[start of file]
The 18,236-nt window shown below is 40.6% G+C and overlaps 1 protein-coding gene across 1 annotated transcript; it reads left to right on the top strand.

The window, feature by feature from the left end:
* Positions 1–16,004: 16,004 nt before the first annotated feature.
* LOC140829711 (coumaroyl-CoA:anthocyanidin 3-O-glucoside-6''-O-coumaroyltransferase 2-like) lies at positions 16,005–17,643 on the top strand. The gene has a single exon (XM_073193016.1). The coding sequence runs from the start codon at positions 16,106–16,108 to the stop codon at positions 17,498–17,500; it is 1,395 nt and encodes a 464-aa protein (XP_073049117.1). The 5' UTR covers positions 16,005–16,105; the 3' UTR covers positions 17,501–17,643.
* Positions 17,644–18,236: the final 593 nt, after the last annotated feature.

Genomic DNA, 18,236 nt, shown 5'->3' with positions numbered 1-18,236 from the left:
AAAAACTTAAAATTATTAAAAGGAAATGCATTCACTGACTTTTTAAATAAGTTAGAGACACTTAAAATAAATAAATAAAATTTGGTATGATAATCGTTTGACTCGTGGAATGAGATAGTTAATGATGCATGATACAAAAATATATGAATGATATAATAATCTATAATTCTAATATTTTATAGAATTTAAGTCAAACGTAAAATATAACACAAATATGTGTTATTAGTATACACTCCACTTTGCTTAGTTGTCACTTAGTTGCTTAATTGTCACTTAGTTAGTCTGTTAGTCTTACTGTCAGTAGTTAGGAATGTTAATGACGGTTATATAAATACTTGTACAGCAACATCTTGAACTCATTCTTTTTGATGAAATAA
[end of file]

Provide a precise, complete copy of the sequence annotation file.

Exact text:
The 18,236-nt window shown below is 40.6% G+C and overlaps 1 protein-coding gene across 1 annotated transcript; it reads left to right on the top strand.

The window, feature by feature from the left end:
* Positions 1–16,004: 16,004 nt before the first annotated feature.
* LOC140829711 (coumaroyl-CoA:anthocyanidin 3-O-glucoside-6''-O-coumaroyltransferase 2-like) lies at positions 16,005–17,643 on the top strand. The gene has a single exon (XM_073193016.1). The coding sequence runs from the start codon at positions 16,106–16,108 to the stop codon at positions 17,498–17,500; it is 1,395 nt and encodes a 464-aa protein (XP_073049117.1). The 5' UTR covers positions 16,005–16,105; the 3' UTR covers positions 17,501–17,643.
* Positions 17,644–18,236: the final 593 nt, after the last annotated feature.

Genomic DNA, 18,236 nt, shown 5'->3' with positions numbered 1-18,236 from the left:
AAAAACTTAAAATTATTAAAAGGAAATGCATTCACTGACTTTTTAAATAAGTTAGAGACACTTAAAATAAATAAATAAAATTTGGTATGATAATCGTTTGACTCGTGGAATGAGATAGTTAATGATGCATGATACAAAAATATATGAATGATATAATAATCTATAATTCTAATATTTTATAGAATTTAAGTCAAACGTAAAATATAACACAAATATGTGTTATTAGTATACACTCCACTTTGCTTAGTTGTCACTTAGTTGCTTAATTGTCACTTAGTTAGTCTGTTAGTCTTACTGTCAGTAGTTAGGAATGTTAATGACGGTTATATAAATACTTGTACAGCAACATCTTGAACTCATTCTTTTTGATGAAATAA